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Thread: Why Mono Is Desirable For Linux

  1. #1
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    Default Why Mono Is Desirable For Linux

    Phoronix: Why Mono Is Desirable For Linux

    On this Friday we have a freelance open-source opinion article that was written by Ciprian Khlud. This developer, who uses C# among other languages at his place of employment along with a combination of Windows and Linux, argues why the Mono open-source ECMA CLI/C#/.NET implementation is actually desirable for Linux.

    http://www.phoronix.com/vr.php?view=17874

  2. #2
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    Default Registered just to say how dumb this article is.

    This article is so backwards it blows my mind... I started out as a C# developer in the .NET 1.1(if I remember correctly) days. At one point, I realized that Windows was a sinking ship, and decided to learn Linux. Naturally, migrating my C# skills directly to Linux via Mono seemed like the thing to do. WRONG.

    Mono, is, was, and always will be a turd. Stability-wise, it's terrible, and if Winforms ever actually works right in Mono, then they will have won the award for implementing complete crap long after it was already outdated. Then there's ASP.NET, which is still a complete joke on Windows or Mono. Nobody in their right mind should want to use ASP.NET, much less on Linux. I even gave Mono another whirl last month just to see how it's progressed, and it took no time at all to crash Monodevelop.

    After giving up on Mono, I moved to C/C++ and Qt, and discovered that it is a comparable solution to .NET. Eventually I moved more towards writing web code in Python/Django, and desktop apps in Python/PyQT, and whenever I need extreme performance, I just port functionality to C and call it from Python. Vastly superior to C# on Windows or Linux.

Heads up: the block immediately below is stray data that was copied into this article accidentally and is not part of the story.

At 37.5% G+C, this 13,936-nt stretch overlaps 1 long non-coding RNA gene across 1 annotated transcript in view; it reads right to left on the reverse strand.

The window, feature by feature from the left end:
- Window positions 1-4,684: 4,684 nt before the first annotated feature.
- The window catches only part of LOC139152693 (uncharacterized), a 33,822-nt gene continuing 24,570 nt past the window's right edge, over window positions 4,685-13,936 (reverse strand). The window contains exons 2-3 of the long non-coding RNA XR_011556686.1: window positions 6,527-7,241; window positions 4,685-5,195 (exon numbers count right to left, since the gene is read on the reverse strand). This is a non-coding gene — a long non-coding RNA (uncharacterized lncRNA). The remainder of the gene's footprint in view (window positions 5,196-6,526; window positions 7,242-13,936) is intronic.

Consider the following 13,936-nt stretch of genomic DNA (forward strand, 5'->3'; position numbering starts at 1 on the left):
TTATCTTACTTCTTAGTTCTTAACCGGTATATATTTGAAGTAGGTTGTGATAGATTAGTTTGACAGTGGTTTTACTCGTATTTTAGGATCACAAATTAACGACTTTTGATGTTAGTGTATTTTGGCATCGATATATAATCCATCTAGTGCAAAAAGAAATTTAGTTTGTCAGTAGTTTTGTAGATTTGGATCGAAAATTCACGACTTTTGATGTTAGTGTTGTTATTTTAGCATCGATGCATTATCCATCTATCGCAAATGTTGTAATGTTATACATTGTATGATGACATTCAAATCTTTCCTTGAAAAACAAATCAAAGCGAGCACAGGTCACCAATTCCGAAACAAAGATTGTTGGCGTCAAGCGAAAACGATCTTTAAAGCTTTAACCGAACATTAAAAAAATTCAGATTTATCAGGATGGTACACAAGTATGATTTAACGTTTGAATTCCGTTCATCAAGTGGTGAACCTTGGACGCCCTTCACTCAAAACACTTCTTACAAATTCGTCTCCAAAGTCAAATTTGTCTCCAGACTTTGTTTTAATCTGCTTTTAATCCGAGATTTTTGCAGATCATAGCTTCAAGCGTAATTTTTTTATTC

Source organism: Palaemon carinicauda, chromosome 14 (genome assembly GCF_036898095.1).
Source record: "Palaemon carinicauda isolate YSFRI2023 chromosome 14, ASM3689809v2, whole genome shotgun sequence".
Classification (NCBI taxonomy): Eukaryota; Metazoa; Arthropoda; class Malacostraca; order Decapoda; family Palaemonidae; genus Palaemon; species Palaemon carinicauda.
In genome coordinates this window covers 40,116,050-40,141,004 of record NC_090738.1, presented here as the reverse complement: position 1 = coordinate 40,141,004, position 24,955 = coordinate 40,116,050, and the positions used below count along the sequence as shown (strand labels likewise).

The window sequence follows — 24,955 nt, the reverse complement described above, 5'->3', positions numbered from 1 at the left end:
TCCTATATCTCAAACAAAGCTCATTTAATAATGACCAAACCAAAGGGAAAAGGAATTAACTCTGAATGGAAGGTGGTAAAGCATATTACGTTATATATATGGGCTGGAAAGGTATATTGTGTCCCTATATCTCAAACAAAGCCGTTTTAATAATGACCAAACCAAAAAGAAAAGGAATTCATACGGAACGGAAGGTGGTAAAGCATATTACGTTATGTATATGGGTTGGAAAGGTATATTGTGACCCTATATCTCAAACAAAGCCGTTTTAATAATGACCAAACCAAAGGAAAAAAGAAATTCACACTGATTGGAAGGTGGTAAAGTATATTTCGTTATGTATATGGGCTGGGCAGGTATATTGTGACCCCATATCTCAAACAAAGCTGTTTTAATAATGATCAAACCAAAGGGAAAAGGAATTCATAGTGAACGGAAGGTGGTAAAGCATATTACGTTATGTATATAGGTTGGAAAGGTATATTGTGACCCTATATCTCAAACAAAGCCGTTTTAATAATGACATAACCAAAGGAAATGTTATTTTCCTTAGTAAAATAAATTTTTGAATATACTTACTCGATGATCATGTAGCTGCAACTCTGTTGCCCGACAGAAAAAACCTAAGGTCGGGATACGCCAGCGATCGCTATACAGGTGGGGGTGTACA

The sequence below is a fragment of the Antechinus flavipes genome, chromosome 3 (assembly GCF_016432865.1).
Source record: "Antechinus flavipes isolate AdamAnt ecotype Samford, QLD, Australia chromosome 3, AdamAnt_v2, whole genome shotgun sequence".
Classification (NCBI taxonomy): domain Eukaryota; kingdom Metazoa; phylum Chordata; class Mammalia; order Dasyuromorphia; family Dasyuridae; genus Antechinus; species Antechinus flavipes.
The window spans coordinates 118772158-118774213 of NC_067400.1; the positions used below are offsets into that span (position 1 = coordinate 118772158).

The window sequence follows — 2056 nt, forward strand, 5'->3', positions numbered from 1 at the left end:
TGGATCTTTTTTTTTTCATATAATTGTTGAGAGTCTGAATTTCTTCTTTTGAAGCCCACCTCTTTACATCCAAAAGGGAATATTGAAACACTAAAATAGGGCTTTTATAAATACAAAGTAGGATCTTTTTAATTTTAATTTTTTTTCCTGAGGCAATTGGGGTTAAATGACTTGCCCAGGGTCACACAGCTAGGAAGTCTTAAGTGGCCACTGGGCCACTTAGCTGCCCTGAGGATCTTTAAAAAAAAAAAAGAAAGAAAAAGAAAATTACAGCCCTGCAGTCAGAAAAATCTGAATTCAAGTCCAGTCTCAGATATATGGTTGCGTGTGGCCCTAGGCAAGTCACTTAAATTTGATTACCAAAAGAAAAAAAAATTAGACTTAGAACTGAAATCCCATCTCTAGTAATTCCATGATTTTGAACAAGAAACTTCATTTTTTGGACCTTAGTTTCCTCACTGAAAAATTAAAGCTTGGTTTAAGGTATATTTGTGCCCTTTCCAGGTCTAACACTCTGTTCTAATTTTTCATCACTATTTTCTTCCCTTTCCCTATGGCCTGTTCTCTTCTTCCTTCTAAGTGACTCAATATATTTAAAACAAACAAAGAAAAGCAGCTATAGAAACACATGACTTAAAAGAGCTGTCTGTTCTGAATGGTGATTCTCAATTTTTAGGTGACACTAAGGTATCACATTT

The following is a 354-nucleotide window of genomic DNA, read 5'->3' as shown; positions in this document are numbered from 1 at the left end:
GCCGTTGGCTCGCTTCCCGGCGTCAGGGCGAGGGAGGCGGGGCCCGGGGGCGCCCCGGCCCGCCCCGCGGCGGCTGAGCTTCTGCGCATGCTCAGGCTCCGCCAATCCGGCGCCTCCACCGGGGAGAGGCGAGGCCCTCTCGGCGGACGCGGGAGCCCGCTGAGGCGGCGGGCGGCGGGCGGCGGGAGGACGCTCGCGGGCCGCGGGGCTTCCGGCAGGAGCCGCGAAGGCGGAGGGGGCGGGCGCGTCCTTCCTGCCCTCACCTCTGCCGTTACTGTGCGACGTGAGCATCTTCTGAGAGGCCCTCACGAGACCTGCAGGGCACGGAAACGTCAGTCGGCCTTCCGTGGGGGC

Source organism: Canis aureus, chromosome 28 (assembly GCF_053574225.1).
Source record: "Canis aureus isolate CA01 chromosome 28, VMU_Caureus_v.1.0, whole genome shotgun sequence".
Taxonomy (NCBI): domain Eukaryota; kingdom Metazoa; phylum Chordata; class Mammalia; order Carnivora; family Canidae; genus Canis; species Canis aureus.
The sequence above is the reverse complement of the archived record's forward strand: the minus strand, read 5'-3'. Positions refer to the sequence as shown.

3. #3
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    I'm not too convinced with the legal attack scenario presented in the article. If someone (and I think 'someone' means M$) sues Xamarin and forces the removal of some functionality things aren't so soft: finding an alternative technology to reimplement some of the application's components in general isn't an easy and trouble-free task. Said this there's another thing missing: if this scenario happens, I'll have to ship as soon as possible a new version of the application to all my customers, because a simple 'apt-get upgrade' (or Windows update equivalent, i think that .NET is installed system-wide even on Windows) could lead to total breakage (and anyway, i can't force them to use an outdated version of mono/.NET because of obvious security risks).

    Sorry for the bad english. I've not the intention of bashing Mono, personally I like Java and .NET, but really I can't trust Microsoft. We need the certainty that Microsoft will not try to harm Mono in any way.

  4. #4
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    I do think Qt is much safer from a legal standpoint.

    That being said, Mono is very important to Linux. It might not be the best for business applications, but I think it is the best for games. Just look at games like World of Goo, Atom Zombie Smasher, Bastion, SpaceChem, etc.. Gorgeous games written by a very small team of developers because they fully leveraged the capabilities of a high level language that is C# and mono. Mono is *very* important for cross-platform games from small companies.

  5. #5
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    The "legal attack" argument isn't even the biggest problem.

    The biggest problem is that Windows is and always will be the prime platform, and Linux is and always will be the alternative platform, a day late and a dollar short. Until C#/Mono is SOOOOO accepted that Microsoft essentially loses control, the way that they have with Win32, developers will want to stay at or near the leading edge. That leading edge will always be Windows, and that's where the new development will be done. The Linux version will follow, probably by enough time that by then the new Windows version will be out.